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THEATER REVIEW: Barrington Stage Company’s production of ‘A Tender Thing’ plays at the Sydelle and Lee Blatt Performing Arts Center through July 11

What "Romeu and Juliet" has always needed is a happy ending. Ben Power and Alan Paul have given us that, at least on the face of things.

A Tender Thing

Barrington Stage Company in Pittsfield
Written by Ben Power, directed by Alan Paul

“Inside the bottom of our grief.”

Romeo and Juliet lived. They married, abandoned their warring families and had one of their own. Now, nearly 40 years later they live in an ocean-view house, quietly but passionately together. Their love has sustained them in their solitude. Their language, still Shakespeare’s words, is as expressive and angular as their minds. They touch one another physically and emotionally. They are Romeo, the lover, and Juliet, the mystic; they are eternal. Except. Except that Juliet is ill, dying, needy. Romeo is himself, and that is just not enough in this situation.

Candy Buckley. Photo by Ron Rader.

Juliet has cancer. It slowly erodes her body but never touches her heart. She remains the 13-year-old girl she was at the beginning. She loves without conditions. She loves with her entire self. Romeo loves as he must, with a combination of worship and lust, his heart as overflowing as his loins. He wants what he wants, and he wants her. From the start of the play until the end of the play, Juliet is his obsession. It is beautiful, intense, and exhausting.

Playwright Ben Power has used Shakespeare’s words from “Romeo and Juliet,” “Twelfth Night,” and the sonnets to create this more modern retelling of their love story. Every once in a while, a contemporary phrase would be welcome, but he never steps away from his source. He stays the course and drives through the history of the English language to sustain the mystery and the miracle of creation. And it is that beauty that challenges both the actors and us.

Candy Buckley is the fair Juliet. From her first gravel-voiced moments through her last, she depicts a woman whose intense gravitas is never frivolous but rather always serious. She uses every word she utters and brooks no resistance. Even when her language is light and lovely, she is clearly out to make a point, and make it she does.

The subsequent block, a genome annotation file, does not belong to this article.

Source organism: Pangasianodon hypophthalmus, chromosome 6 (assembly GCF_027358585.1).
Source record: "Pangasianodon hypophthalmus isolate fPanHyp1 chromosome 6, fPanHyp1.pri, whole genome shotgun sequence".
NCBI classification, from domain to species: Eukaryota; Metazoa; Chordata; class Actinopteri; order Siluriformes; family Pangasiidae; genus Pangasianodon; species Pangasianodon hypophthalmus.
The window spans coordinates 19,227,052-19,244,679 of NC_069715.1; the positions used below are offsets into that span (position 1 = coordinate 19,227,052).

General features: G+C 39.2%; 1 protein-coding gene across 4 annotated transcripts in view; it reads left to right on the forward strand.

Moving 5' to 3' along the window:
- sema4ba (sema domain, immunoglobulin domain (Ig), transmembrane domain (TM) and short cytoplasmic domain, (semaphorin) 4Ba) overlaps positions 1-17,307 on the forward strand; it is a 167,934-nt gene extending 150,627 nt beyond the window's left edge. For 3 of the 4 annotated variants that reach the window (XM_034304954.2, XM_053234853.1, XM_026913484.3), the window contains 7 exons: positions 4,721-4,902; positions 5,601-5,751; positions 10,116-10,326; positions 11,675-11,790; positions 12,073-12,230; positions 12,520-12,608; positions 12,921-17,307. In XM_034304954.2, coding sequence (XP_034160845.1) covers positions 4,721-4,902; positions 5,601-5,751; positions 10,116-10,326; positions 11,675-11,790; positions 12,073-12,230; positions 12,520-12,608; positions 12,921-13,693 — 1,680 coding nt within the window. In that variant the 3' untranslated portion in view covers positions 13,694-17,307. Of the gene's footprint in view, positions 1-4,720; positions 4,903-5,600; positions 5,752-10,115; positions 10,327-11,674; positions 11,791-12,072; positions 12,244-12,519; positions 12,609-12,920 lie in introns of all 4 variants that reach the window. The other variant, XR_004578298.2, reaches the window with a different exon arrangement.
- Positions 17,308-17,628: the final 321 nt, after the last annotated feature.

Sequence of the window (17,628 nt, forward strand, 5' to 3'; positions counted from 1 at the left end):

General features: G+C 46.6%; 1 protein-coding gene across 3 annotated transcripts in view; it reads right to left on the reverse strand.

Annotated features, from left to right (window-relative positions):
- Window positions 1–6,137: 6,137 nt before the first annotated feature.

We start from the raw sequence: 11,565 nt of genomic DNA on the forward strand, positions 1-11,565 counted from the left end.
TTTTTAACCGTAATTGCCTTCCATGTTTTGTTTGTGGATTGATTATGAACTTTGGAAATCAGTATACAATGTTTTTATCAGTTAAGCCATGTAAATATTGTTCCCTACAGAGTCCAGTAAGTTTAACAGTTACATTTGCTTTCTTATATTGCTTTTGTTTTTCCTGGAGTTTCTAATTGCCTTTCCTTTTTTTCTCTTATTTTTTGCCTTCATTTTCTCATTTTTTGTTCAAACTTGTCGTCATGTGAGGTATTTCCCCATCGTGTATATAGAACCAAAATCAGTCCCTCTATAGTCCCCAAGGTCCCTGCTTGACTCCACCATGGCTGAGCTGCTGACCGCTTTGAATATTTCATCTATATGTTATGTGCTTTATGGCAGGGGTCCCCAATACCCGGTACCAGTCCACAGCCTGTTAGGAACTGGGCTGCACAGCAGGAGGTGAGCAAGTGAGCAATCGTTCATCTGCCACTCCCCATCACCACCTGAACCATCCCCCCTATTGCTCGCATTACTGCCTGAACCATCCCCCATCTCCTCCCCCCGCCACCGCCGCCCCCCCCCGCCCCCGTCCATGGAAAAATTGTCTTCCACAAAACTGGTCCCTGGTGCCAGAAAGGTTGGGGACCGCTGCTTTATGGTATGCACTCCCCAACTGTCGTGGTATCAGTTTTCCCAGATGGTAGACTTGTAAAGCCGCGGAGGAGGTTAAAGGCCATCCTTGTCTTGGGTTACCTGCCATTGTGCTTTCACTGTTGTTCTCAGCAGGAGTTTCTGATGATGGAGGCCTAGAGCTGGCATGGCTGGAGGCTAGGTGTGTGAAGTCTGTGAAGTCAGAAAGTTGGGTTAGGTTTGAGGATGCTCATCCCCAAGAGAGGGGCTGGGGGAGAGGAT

Derek Smith. Photo by Ron Rader.

When I read about her doing this play, I thought “what odd casting,” but now that I have seen her do it, I can only admire Director Alan Paul for placing Juliet in such remarkable hands. She brings a great and honest beauty to the role. As her character’s illness proceeds, Buckley steps into it, moment for moment, making it almost too realistic to watch. Her use of support props is almost as sensitive as her line readings.

I recently lost my husband of 49 years, and watching the gradual progression of Buckley’s realistic Juliet was almost too much for me, so honest and so reminiscent was it. Shakespeare loved death scenes; he would have adored this one.

Derek Smith’s aging Romeo is half boy but three-quarters man. He is more than one person, conflicted and confused, questioning just about everything, refusing to accept the inevitable, seeing what he needs to see and ignoring the rest while still being helpful and kind and considerate of the Juliet he loves.

Smith’s use of this language is as natural as chewing gum might be, almost second nature. He rattles off words while his body expresses his feelings with even greater speed and passion. It is a performance like no other I can recall. How any Juliet—young or old, female or male—could resist him cannot be explained. I could watch him draw the curtains for hours on end.

Derek Smith and Candy Buckley. Photo by Ron Rader.

What “Romeu and Juliet” has always needed is a happy ending. Ben Power and Alan Paul have given us that, at least on the face of things. We need to remember that in the face of death and destruction of friends, children, family, there is still love, perhaps great love. To keep our world motivated. The author and director give us this before it is all done.

Marsha Ginsburg’s glorious set is perfection. Ricky Reynoso’s costumes perform psychological miracles. Robert Wierzel’s lighting design is very special indeed. Paul has coordinated the best possible presentation of this difficult but so worthwhile play.

“A Tender Thing” plays on the St. Germain Stage at Barrington Stage Company’s Sydelle and Lee Blatt Performing Arts Center, 36 Linden Street, Pittsifield, MA, through July 11. For information and tickets, call (413) 236-8888 or go to Barrington Stage’s website.


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